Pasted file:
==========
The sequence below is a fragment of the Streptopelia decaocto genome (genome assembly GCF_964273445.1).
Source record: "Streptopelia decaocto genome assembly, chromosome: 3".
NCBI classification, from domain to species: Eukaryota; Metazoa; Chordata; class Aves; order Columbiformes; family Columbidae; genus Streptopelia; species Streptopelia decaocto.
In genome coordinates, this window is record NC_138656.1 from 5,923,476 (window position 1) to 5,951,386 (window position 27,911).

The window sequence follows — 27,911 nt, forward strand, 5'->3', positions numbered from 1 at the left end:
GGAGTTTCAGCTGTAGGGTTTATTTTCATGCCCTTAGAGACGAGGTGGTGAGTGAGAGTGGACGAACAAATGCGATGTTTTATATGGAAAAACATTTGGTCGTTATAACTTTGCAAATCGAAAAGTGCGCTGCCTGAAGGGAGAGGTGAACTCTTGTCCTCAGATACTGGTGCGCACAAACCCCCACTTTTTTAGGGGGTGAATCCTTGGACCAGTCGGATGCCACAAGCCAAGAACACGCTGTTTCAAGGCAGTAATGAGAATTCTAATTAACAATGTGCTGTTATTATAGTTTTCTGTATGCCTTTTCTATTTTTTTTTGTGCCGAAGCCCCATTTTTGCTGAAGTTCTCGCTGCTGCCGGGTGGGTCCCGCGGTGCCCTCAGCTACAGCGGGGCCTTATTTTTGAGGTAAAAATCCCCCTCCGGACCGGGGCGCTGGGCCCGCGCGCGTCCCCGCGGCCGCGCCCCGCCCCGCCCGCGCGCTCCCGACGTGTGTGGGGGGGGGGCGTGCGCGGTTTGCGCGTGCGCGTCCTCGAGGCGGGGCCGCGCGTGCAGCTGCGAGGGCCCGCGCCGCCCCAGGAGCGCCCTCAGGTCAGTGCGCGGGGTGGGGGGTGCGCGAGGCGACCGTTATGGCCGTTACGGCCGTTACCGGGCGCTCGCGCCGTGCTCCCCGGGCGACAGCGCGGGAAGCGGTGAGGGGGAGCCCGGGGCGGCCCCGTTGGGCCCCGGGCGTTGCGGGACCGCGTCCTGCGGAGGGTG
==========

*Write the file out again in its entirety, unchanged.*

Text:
The sequence below is a fragment of the Streptopelia decaocto genome (genome assembly GCF_964273445.1).
Source record: "Streptopelia decaocto genome assembly, chromosome: 3".
NCBI classification, from domain to species: Eukaryota; Metazoa; Chordata; class Aves; order Columbiformes; family Columbidae; genus Streptopelia; species Streptopelia decaocto.
In genome coordinates, this window is record NC_138656.1 from 5,923,476 (window position 1) to 5,951,386 (window position 27,911).

The window sequence follows — 27,911 nt, forward strand, 5'->3', positions numbered from 1 at the left end:
GGAGTTTCAGCTGTAGGGTTTATTTTCATGCCCTTAGAGACGAGGTGGTGAGTGAGAGTGGACGAACAAATGCGATGTTTTATATGGAAAAACATTTGGTCGTTATAACTTTGCAAATCGAAAAGTGCGCTGCCTGAAGGGAGAGGTGAACTCTTGTCCTCAGATACTGGTGCGCACAAACCCCCACTTTTTTAGGGGGTGAATCCTTGGACCAGTCGGATGCCACAAGCCAAGAACACGCTGTTTCAAGGCAGTAATGAGAATTCTAATTAACAATGTGCTGTTATTATAGTTTTCTGTATGCCTTTTCTATTTTTTTTTGTGCCGAAGCCCCATTTTTGCTGAAGTTCTCGCTGCTGCCGGGTGGGTCCCGCGGTGCCCTCAGCTACAGCGGGGCCTTATTTTTGAGGTAAAAATCCCCCTCCGGACCGGGGCGCTGGGCCCGCGCGCGTCCCCGCGGCCGCGCCCCGCCCCGCCCGCGCGCTCCCGACGTGTGTGGGGGGGGGGCGTGCGCGGTTTGCGCGTGCGCGTCCTCGAGGCGGGGCCGCGCGTGCAGCTGCGAGGGCCCGCGCCGCCCCAGGAGCGCCCTCAGGTCAGTGCGCGGGGTGGGGGGTGCGCGAGGCGACCGTTATGGCCGTTACGGCCGTTACCGGGCGCTCGCGCCGTGCTCCCCGGGCGACAGCGCGGGAAGCGGTGAGGGGGAGCCCGGGGCGGCCCCGTTGGGCCCCGGGCGTTGCGGGACCGCGTCCTGCGGAGGGTG